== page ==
No sooner did we finish writing about yet another Johnson & Johnson (NYSE:JNJ) recall, when a report comes in that - yes, it is true - still another product is being yanked. This time, the beleaguered health care giant is pulling 395 injectable devices that contain the Simponi rheumatoid arthritis medicine from the U.S. and Germany, due to a potential defect that could deliver an insufficient dose (look here for some info).
The problem, which began at a plant in Switzerland, was discovered during routine testing. A spokesman tells us most pens were quarantined, but some were shipped to distributors. In all, 165 pens are recalled in the U.S. and the rest in Germany. The European Medicines Agency, meanwhile, says some countries will not have supplies until May; production is expected to resume next week (see EMA statement). This was first reported by Dow Jones.
As noted previously, the number and magnitude of Johnson & Johnson recalls is breathtaking, raising serious questions about the the ability of the health care giant to exercise quality control over its extensive manufacturing arrangements, and whether it is time for shareholders to demand that CEO Bill Weldon himself undergo a recall (look here).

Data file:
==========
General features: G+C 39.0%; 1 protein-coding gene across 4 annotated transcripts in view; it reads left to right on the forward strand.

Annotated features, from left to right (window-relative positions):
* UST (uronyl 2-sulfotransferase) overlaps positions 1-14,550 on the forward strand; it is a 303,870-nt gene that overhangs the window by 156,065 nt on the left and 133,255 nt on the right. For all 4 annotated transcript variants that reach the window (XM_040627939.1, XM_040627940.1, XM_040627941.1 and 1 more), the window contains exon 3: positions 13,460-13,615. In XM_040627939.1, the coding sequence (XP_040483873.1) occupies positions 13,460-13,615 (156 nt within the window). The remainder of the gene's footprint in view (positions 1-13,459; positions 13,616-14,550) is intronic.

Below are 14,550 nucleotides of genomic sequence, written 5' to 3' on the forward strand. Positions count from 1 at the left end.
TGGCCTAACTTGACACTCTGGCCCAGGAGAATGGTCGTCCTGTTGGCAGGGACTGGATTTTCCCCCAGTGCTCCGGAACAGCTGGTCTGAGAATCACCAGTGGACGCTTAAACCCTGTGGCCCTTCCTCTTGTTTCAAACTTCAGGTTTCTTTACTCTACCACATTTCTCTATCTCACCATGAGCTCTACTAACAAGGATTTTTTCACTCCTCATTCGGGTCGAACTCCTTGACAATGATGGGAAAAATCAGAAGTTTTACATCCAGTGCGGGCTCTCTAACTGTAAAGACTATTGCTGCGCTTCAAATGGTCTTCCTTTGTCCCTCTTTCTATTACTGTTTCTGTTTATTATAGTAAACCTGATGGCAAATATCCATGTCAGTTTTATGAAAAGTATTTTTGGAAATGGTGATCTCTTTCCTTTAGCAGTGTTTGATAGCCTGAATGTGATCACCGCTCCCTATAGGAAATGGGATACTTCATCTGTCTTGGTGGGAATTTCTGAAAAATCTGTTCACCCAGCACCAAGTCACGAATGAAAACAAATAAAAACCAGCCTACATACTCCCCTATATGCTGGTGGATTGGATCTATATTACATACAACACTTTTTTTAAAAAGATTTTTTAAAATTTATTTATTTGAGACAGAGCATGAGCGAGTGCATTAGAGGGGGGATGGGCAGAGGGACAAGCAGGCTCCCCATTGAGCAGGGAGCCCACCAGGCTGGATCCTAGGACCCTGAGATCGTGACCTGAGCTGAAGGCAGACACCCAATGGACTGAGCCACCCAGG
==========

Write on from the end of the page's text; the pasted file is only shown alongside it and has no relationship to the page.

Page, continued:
Simponi, by the way, is the follow up to the best-selling Remicade rheumatoid arthritis treatment, and Johnson & Johnson is fighting Merck (NYSE:MRK) for the rights to both meds. Here’s the background: Schering-Plough (SGP) had distribution rights to both drugs outside the U.S. But after Merck bought Schering-Plough, with which J&J had a co-marketing agreement, J&J claimed the takeover canceled their deal, citing a change-of-control provision. Merck argues its takeover was really a reverse merger and so J&J, which receives a portion of profits each year, filed for arbitration. A decision is expected… soon.